Bush Nominates New SEC Leader
President Bush has nominated Harvey Pitt to be chairman of the Securities & Exchange Commission. Mr. Pitt, a corporate lawyer, was former general counsel to the SEC under President Jimmy Carter.
President Bush announced his intention to nominate Mr. Pitt earlier this year. Now the nomination has officially be sent to the Senate Banking Committee. This committee will schedule a confirmation hearing and ultimately Mr. Pitt will have to be approved by the entire Senate.
"I am honored by the president's nomination and I am hopeful the Senate will see fit to confirm me," Mr. Pitt said.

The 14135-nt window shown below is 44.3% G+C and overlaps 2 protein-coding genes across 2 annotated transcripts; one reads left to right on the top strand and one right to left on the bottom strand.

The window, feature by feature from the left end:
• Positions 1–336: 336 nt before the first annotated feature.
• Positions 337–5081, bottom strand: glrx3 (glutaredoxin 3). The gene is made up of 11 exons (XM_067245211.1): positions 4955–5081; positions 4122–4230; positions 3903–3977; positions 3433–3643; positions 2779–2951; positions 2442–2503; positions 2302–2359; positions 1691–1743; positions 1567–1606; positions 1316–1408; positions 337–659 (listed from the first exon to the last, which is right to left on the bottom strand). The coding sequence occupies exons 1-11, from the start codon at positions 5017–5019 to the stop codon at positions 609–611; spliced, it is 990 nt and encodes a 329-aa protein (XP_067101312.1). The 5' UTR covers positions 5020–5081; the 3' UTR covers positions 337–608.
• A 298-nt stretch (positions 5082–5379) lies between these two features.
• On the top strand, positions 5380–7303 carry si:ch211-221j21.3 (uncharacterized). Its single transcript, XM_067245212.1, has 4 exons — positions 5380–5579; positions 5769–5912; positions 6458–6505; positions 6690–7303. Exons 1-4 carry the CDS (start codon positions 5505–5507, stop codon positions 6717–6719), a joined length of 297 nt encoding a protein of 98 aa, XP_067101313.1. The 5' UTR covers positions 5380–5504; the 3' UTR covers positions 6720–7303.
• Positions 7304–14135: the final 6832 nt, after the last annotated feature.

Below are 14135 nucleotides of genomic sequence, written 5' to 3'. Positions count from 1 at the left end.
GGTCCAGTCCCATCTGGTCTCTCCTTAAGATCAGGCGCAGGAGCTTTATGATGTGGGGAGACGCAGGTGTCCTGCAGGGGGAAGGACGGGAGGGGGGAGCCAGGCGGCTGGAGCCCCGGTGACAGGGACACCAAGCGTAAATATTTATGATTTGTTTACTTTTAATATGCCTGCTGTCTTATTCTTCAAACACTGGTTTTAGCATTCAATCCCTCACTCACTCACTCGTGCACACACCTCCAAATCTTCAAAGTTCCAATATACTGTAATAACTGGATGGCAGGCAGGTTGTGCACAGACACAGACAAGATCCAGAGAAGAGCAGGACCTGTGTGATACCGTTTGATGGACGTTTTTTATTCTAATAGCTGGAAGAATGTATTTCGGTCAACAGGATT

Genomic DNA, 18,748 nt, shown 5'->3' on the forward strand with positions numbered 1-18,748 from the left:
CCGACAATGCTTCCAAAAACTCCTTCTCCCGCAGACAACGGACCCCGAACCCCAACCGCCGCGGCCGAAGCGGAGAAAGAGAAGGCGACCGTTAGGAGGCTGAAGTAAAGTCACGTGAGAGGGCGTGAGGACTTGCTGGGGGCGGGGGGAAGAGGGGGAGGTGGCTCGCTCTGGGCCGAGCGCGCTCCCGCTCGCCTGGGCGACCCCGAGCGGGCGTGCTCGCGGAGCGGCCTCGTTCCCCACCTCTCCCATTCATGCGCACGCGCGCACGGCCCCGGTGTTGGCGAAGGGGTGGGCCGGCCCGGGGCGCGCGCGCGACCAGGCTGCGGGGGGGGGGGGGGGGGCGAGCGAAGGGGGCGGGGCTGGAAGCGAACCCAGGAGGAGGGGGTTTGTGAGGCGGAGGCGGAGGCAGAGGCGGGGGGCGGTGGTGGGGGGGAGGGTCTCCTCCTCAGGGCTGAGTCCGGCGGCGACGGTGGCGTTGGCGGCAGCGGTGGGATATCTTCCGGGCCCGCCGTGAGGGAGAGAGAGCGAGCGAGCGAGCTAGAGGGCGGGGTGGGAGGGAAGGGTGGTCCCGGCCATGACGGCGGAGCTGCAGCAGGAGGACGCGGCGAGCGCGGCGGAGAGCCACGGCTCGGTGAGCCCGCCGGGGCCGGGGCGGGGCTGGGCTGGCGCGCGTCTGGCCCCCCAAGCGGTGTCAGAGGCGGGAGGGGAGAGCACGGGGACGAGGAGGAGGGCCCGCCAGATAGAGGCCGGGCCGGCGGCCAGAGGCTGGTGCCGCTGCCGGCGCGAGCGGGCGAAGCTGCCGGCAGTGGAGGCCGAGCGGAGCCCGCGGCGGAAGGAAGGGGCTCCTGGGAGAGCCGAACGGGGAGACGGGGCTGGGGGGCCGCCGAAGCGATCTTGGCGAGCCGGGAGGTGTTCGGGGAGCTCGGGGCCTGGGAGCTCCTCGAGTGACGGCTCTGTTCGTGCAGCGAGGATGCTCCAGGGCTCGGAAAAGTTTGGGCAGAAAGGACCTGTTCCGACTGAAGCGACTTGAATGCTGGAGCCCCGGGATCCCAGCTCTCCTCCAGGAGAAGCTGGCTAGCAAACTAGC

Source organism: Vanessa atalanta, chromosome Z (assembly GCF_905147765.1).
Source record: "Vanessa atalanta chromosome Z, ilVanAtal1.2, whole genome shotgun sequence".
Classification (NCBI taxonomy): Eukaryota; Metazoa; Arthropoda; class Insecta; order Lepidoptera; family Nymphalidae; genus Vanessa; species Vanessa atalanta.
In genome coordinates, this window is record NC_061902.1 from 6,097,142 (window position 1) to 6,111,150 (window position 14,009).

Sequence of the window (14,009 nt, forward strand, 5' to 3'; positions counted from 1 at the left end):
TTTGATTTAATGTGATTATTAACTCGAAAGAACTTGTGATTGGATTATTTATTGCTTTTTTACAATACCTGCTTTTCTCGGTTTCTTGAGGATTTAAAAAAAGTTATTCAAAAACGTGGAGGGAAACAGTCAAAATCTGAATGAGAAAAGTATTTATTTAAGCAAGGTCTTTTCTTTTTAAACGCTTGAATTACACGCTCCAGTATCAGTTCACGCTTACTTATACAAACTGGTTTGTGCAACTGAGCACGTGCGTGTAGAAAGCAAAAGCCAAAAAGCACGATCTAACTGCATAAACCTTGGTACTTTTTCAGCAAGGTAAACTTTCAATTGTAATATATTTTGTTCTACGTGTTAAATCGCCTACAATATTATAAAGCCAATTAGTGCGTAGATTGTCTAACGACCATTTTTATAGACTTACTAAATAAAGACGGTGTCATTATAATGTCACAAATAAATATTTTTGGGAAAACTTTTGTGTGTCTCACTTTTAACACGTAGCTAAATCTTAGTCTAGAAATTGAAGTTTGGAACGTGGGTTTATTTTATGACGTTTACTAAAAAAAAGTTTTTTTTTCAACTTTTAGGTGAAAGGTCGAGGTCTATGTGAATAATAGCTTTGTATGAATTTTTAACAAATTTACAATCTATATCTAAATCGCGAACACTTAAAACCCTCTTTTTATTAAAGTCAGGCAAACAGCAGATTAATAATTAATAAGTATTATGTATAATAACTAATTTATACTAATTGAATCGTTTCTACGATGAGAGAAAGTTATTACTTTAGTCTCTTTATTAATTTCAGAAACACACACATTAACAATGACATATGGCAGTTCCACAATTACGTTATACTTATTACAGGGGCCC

Among Mr. Pitt's clients are the American Institute of CPAs, the Securities Industry Association, and the Investment Company Institute. Last year, Mr. Pitt was instrumental in negotiating with the SEC regarding its proposals to limit auditor independence by preventing accountants from engaging in consulting services. As a result of his work, accounting firms performing audits may engage in certain consulting services as long as the fees for those services are set out separately in notes to the company's financial statements.
"Mr. Pitt has few peers in his depth of experience in the operation of America's securities markets and the impact of laws and regulations which protect investors," said Texas Senator Phil Gramm.
If confirmed, Mr. Pitt will replace Laura S. Unger who has been serving as the acting SEC chairman since Arthur Levitt stepped down in February.